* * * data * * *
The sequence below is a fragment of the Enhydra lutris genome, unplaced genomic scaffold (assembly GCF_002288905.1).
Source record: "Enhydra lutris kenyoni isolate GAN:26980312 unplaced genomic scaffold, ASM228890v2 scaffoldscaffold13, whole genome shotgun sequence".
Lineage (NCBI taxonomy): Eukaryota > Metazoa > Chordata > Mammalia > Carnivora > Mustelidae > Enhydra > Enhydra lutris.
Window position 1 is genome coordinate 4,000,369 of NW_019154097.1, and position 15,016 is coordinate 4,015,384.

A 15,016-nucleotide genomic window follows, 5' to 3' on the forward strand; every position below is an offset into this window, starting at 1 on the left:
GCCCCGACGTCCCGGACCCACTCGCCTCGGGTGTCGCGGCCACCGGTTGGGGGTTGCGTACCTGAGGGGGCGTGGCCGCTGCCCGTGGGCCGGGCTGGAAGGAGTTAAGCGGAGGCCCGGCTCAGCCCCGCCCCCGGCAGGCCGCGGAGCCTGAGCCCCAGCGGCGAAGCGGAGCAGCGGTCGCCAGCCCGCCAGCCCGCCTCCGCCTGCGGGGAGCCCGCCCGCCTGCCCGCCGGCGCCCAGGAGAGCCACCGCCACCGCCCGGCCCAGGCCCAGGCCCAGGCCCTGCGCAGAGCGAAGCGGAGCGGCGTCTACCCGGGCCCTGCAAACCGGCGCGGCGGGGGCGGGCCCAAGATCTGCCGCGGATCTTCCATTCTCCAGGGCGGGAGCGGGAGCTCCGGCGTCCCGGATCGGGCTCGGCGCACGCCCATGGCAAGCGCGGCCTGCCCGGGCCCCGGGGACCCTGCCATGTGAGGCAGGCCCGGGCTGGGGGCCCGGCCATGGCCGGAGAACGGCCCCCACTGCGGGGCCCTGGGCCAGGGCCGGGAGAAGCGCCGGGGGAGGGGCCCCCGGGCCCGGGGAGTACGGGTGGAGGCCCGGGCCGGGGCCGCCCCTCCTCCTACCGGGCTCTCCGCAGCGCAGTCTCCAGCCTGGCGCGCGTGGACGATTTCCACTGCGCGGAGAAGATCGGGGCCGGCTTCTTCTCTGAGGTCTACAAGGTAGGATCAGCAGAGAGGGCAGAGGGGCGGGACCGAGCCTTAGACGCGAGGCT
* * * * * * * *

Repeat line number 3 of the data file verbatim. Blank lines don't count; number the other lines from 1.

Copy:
Lineage (NCBI taxonomy): Eukaryota > Metazoa > Chordata > Mammalia > Carnivora > Mustelidae > Enhydra > Enhydra lutris.